Note, most of this will be kind of incomprehensible if you have never seen Better Luck Tomorrow.
I think Virginia Woolf said something about the mediocre pieces of a great writer are often better able to shed light on their strengths and weaknesses than their great works. (Most of my books are still in storage so I can't look it up and quote it.) Great works are often too wonderful and complicated, filling us with emotions that aren't really easy to digest and analyze. The Host and Paprika are both movies that I really liked recently and I probably won't have anything intelligent to say about them until I see them 5 times at least.
However bad movies or mediocre movies are something else again. It's easier to judge where they work and where they fall short. For example, last night, I watched Fast and Furious 3, as I recently observed to someone, it's hard to think of a movie #3 that's actually good, The Matrix 3, Rush Hour 3 the same rule can be observed with Fast and Furious 3. Where it worked was that the movie looked pretty good. After seeing two of Justin Lin's movies, it was interesting to see some recurring themes. There's a certain humor about how he approaches high school, and the opening credits were essentially to me a big budget repeat of a similar scene in Better Luck Tomorrow. The soundtrack as usual was slightly different and kind of interesting. Justin Lin also seems to make really good use of the locations he's in. And he takes advantage of Tokyo quite a bit. Visually, and cinemotographically the film looks fantastic. The script has some rather unexpected philosphizing, and as usual, his movies look great. Most of the money was put into the look of the movie, which honestly in a movie like this is how it should be. Lin also likes to put sort of iconic older figures in his movie, so Sammo Hung appears, as does the guy who invented drifting. Their presence does add a certain depth and make the whole affair a bit more interesting.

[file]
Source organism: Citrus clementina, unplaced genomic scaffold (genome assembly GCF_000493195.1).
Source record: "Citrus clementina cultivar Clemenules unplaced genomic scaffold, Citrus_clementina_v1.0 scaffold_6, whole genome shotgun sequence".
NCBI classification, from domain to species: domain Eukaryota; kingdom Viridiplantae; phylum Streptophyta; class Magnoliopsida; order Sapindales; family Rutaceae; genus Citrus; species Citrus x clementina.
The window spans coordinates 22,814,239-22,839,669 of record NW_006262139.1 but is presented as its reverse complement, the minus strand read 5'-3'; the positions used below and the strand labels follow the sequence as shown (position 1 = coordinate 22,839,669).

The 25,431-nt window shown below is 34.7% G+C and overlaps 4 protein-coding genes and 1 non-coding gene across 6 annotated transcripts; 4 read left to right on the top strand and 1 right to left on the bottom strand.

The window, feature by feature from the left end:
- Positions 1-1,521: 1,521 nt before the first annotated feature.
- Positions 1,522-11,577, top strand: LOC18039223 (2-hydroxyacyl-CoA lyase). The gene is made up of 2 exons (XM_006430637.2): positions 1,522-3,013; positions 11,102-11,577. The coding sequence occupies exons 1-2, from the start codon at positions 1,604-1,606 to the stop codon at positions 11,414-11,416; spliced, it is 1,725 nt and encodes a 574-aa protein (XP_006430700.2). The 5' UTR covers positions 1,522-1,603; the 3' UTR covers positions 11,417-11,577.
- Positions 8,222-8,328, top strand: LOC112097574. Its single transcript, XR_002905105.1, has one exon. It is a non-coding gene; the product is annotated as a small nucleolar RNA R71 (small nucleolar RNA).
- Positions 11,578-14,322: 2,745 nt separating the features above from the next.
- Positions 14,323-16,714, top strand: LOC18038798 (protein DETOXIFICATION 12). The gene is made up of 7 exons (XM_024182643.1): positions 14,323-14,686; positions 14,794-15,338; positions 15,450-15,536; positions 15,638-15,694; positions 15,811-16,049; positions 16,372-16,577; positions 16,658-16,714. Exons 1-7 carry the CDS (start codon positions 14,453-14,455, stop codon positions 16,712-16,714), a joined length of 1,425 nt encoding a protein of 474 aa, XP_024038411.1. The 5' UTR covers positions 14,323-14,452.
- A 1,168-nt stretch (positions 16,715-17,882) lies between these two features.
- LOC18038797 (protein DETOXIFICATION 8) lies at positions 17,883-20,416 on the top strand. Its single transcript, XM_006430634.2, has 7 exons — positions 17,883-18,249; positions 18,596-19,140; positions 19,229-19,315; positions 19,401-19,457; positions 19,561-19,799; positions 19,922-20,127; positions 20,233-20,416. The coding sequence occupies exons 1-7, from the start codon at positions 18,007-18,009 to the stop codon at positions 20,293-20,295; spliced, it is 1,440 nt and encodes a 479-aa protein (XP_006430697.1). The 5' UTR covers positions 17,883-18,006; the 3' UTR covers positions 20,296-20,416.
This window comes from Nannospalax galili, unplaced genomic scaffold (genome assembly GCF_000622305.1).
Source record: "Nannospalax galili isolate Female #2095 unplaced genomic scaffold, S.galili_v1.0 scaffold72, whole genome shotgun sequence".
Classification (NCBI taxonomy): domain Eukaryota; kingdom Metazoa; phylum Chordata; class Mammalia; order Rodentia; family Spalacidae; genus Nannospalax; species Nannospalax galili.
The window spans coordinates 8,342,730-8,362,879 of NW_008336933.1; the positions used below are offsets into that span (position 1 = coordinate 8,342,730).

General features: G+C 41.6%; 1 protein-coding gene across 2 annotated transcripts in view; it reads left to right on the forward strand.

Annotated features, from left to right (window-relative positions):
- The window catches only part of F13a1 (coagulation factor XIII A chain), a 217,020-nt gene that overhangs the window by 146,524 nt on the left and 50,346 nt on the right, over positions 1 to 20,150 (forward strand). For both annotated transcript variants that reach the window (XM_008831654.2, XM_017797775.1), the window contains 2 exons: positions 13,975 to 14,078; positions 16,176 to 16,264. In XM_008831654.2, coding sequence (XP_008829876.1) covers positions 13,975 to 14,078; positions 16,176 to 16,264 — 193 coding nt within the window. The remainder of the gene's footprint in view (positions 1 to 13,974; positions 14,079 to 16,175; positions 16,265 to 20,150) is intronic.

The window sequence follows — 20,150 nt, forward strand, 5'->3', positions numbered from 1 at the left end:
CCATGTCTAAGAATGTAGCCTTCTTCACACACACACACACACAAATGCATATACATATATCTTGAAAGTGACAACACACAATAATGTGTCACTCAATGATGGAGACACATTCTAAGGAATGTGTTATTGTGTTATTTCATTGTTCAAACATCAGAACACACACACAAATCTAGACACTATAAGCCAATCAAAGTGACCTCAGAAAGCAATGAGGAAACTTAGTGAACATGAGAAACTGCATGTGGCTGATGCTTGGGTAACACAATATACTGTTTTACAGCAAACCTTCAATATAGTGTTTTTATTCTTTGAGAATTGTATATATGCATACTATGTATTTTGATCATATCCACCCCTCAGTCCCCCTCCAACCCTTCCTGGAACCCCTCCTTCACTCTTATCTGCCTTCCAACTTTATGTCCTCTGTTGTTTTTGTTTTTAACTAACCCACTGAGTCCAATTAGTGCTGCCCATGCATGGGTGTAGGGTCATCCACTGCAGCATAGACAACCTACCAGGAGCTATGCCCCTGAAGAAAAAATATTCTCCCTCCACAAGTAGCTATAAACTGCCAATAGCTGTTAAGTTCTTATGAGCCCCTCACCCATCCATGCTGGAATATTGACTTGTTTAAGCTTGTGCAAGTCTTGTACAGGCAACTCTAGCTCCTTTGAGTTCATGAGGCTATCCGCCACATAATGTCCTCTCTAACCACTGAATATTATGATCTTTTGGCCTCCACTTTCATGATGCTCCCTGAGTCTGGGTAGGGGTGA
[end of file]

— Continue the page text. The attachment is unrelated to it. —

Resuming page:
The downside was the casting of the main character. Actually, in both films, the actor who played the lead was not an incredibly charismatic guy. However Perry Shen's a lot better at conveying a basic range of emotions than Lucas Black, who unfortunately seems to have his mouth hanging open most of the time, and only two expressions. That's not a bad thing necessarily, however he doesn't really have the charisma to make me believe that he's a chick magnet which he's supposed to be. When you're being outshone by Bow Wow playing your snappy black sidekick, you have problems. Another thing that people, notably Oliver Wang, have noted about Lin's work is that women are generally placemarkers or tokens, both as a presence and as tokens of status. The girl is less important than what possessing her means. Again, in a movie like Fast and Furious 3, that's to be expected. What's also interesting is the parallels between The Girl in Better Luck Tomorrow and The Girl in this movie. Both of them occupy a rather ambiguous place in terms of ethnicity. One's adopted, the other one is hapa, raised in Japan. The first time it was kind of interesting. However repeating it just seems kind of lazy. He doesn't want to go to the trouble of defining her character, so making her mysterious and tragic is a lazy way to not go into it much. So chalk another one up to that theory.
In closing, the movie wasn't really all that bad. It wasn't that great either. At least it didn't have Paul Walker.